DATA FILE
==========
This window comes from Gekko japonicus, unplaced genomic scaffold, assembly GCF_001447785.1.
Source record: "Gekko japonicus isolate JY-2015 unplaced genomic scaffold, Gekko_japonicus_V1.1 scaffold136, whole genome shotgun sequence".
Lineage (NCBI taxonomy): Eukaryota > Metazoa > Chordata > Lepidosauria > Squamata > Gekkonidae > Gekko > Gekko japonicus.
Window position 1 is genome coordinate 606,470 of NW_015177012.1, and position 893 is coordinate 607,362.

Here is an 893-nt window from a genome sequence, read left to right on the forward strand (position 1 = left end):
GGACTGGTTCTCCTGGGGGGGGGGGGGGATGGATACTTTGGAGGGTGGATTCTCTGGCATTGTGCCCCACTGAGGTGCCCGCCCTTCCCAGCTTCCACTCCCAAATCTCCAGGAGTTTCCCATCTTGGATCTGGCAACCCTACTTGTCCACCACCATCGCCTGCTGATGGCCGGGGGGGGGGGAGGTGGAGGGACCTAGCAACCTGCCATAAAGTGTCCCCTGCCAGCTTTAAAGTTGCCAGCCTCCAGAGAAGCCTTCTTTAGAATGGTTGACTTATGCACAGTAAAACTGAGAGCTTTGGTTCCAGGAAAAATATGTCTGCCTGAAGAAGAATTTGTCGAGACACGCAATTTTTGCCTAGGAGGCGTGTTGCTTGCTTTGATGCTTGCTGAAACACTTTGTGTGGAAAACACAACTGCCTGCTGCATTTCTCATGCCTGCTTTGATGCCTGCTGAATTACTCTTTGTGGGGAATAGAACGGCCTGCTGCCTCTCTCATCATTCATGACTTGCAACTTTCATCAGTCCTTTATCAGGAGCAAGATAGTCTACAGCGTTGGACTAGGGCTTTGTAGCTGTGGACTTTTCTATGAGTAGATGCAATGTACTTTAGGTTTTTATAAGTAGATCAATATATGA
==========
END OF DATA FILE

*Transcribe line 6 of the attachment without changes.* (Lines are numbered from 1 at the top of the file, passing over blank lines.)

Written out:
GGACTGGTTCTCCTGGGGGGGGGGGGGGATGGATACTTTGGAGGGTGGATTCTCTGGCATTGTGCCCCACTGAGGTGCCCGCCCTTCCCAGCTTCCACTCCCAAATCTCCAGGAGTTTCCCATCTTGGATCTGGCAACCCTACTTGTCCACCACCATCGCCTGCTGATGGCCGGGGGGGGGGGAGGTGGAGGGACCTAGCAACCTGCCATAAAGTGTCCCCTGCCAGCTTTAAAGTTGCCAGCCTCCAGAGAAGCCTTCTTTAGAATGGTTGACTTATGCACAGTAAAACTGAGAGCTTTGGTTCCAGGAAAAATATGTCTGCCTGAAGAAGAATTTGTCGAGACACGCAATTTTTGCCTAGGAGGCGTGTTGCTTGCTTTGATGCTTGCTGAAACACTTTGTGTGGAAAACACAACTGCCTGCTGCATTTCTCATGCCTGCTTTGATGCCTGCTGAATTACTCTTTGTGGGGAATAGAACGGCCTGCTGCCTCTCTCATCATTCATGACTTGCAACTTTCATCAGTCCTTTATCAGGAGCAAGATAGTCTACAGCGTTGGACTAGGGCTTTGTAGCTGTGGACTTTTCTATGAGTAGATGCAATGTACTTTAGGTTTTTATAAGTAGATCAATATATGA